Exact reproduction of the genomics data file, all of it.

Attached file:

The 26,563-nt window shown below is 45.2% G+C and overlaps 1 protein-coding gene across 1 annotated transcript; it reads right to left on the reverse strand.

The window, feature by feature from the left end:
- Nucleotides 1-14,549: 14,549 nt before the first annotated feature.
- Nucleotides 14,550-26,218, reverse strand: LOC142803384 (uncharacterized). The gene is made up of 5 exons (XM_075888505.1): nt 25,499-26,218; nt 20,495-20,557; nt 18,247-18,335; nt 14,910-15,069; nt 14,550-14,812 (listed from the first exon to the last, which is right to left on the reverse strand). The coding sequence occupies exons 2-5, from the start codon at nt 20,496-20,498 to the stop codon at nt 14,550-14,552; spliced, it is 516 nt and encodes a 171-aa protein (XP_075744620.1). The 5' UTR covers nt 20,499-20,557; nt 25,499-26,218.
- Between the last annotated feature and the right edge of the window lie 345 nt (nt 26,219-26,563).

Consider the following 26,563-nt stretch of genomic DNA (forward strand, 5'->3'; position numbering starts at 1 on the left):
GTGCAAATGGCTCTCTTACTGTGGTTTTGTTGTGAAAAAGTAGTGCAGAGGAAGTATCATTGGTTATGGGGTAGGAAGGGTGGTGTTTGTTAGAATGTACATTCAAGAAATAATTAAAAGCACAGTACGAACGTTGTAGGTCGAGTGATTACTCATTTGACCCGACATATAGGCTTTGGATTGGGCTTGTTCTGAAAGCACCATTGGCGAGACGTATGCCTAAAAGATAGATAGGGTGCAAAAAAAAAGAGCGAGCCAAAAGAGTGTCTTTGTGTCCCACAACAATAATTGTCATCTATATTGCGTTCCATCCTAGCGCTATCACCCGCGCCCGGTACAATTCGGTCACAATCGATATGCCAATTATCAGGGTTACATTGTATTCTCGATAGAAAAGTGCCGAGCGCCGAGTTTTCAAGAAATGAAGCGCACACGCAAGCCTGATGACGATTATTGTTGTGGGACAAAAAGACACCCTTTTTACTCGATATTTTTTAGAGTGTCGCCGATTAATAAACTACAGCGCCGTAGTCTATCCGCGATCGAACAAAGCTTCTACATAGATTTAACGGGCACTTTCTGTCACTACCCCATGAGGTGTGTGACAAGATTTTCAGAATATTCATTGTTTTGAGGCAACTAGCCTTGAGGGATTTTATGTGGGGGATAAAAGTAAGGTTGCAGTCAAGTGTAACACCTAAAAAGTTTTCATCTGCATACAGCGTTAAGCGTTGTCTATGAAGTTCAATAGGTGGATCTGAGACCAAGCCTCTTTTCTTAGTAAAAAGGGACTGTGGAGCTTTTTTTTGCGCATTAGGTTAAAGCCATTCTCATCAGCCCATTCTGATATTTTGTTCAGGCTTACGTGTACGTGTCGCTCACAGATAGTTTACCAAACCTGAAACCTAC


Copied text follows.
The 26,563-nt window shown below is 45.2% G+C and overlaps 1 protein-coding gene across 1 annotated transcript; it reads right to left on the reverse strand.

The window, feature by feature from the left end:
- Nucleotides 1-14,549: 14,549 nt before the first annotated feature.
- Nucleotides 14,550-26,218, reverse strand: LOC142803384 (uncharacterized). The gene is made up of 5 exons (XM_075888505.1): nt 25,499-26,218; nt 20,495-20,557; nt 18,247-18,335; nt 14,910-15,069; nt 14,550-14,812 (listed from the first exon to the last, which is right to left on the reverse strand). The coding sequence occupies exons 2-5, from the start codon at nt 20,496-20,498 to the stop codon at nt 14,550-14,552; spliced, it is 516 nt and encodes a 171-aa protein (XP_075744620.1). The 5' UTR covers nt 20,499-20,557; nt 25,499-26,218.
- Between the last annotated feature and the right edge of the window lie 345 nt (nt 26,219-26,563).

Consider the following 26,563-nt stretch of genomic DNA (forward strand, 5'->3'; position numbering starts at 1 on the left):
GTGCAAATGGCTCTCTTACTGTGGTTTTGTTGTGAAAAAGTAGTGCAGAGGAAGTATCATTGGTTATGGGGTAGGAAGGGTGGTGTTTGTTAGAATGTACATTCAAGAAATAATTAAAAGCACAGTACGAACGTTGTAGGTCGAGTGATTACTCATTTGACCCGACATATAGGCTTTGGATTGGGCTTGTTCTGAAAGCACCATTGGCGAGACGTATGCCTAAAAGATAGATAGGGTGCAAAAAAAAAGAGCGAGCCAAAAGAGTGTCTTTGTGTCCCACAACAATAATTGTCATCTATATTGCGTTCCATCCTAGCGCTATCACCCGCGCCCGGTACAATTCGGTCACAATCGATATGCCAATTATCAGGGTTACATTGTATTCTCGATAGAAAAGTGCCGAGCGCCGAGTTTTCAAGAAATGAAGCGCACACGCAAGCCTGATGACGATTATTGTTGTGGGACAAAAAGACACCCTTTTTACTCGATATTTTTTAGAGTGTCGCCGATTAATAAACTACAGCGCCGTAGTCTATCCGCGATCGAACAAAGCTTCTACATAGATTTAACGGGCACTTTCTGTCACTACCCCATGAGGTGTGTGACAAGATTTTCAGAATATTCATTGTTTTGAGGCAACTAGCCTTGAGGGATTTTATGTGGGGGATAAAAGTAAGGTTGCAGTCAAGTGTAACACCTAAAAAGTTTTCATCTGCATACAGCGTTAAGCGTTGTCTATGAAGTTCAATAGGTGGATCTGAGACCAAGCCTCTTTTCTTAGTAAAAAGGGACTGTGGAGCTTTTTTTTGCGCATTAGGTTAAAGCCATTCTCATCAGCCCATTCTGATATTTTGTTCAGGCTTACGTGTACGTGTCGCTCACAGATAGTTTACCAAACCTGAAACCTAC